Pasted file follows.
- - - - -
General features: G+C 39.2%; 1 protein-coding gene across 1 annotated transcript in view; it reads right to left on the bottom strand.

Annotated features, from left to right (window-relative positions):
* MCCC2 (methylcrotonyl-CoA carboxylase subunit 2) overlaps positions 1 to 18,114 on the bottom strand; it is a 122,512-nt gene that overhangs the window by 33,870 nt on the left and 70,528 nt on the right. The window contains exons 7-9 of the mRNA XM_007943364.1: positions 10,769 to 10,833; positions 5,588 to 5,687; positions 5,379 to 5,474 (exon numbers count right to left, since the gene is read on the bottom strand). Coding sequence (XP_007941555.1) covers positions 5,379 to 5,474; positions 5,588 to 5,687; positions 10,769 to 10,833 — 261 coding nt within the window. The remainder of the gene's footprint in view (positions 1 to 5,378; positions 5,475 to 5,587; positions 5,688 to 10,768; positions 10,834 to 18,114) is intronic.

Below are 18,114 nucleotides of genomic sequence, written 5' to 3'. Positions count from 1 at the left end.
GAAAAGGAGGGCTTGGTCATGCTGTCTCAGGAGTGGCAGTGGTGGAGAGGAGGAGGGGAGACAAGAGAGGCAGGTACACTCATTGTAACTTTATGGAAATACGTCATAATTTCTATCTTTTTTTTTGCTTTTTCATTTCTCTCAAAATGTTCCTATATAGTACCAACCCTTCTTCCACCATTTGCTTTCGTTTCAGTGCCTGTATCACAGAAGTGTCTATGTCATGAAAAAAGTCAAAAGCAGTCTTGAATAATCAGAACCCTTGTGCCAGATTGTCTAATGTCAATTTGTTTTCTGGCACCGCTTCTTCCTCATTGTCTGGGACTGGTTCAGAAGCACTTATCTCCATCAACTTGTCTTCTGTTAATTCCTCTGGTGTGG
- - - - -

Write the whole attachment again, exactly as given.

General features: G+C 39.2%; 1 protein-coding gene across 1 annotated transcript in view; it reads right to left on the bottom strand.

Annotated features, from left to right (window-relative positions):
* MCCC2 (methylcrotonyl-CoA carboxylase subunit 2) overlaps positions 1 to 18,114 on the bottom strand; it is a 122,512-nt gene that overhangs the window by 33,870 nt on the left and 70,528 nt on the right. The window contains exons 7-9 of the mRNA XM_007943364.1: positions 10,769 to 10,833; positions 5,588 to 5,687; positions 5,379 to 5,474 (exon numbers count right to left, since the gene is read on the bottom strand). Coding sequence (XP_007941555.1) covers positions 5,379 to 5,474; positions 5,588 to 5,687; positions 10,769 to 10,833 — 261 coding nt within the window. The remainder of the gene's footprint in view (positions 1 to 5,378; positions 5,475 to 5,587; positions 5,688 to 10,768; positions 10,834 to 18,114) is intronic.

Below are 18,114 nucleotides of genomic sequence, written 5' to 3'. Positions count from 1 at the left end.
GAAAAGGAGGGCTTGGTCATGCTGTCTCAGGAGTGGCAGTGGTGGAGAGGAGGAGGGGAGACAAGAGAGGCAGGTACACTCATTGTAACTTTATGGAAATACGTCATAATTTCTATCTTTTTTTTTGCTTTTTCATTTCTCTCAAAATGTTCCTATATAGTACCAACCCTTCTTCCACCATTTGCTTTCGTTTCAGTGCCTGTATCACAGAAGTGTCTATGTCATGAAAAAAGTCAAAAGCAGTCTTGAATAATCAGAACCCTTGTGCCAGATTGTCTAATGTCAATTTGTTTTCTGGCACCGCTTCTTCCTCATTGTCTGGGACTGGTTCAGAAGCACTTATCTCCATCAACTTGTCTTCTGTTAATTCCTCTGGTGTGG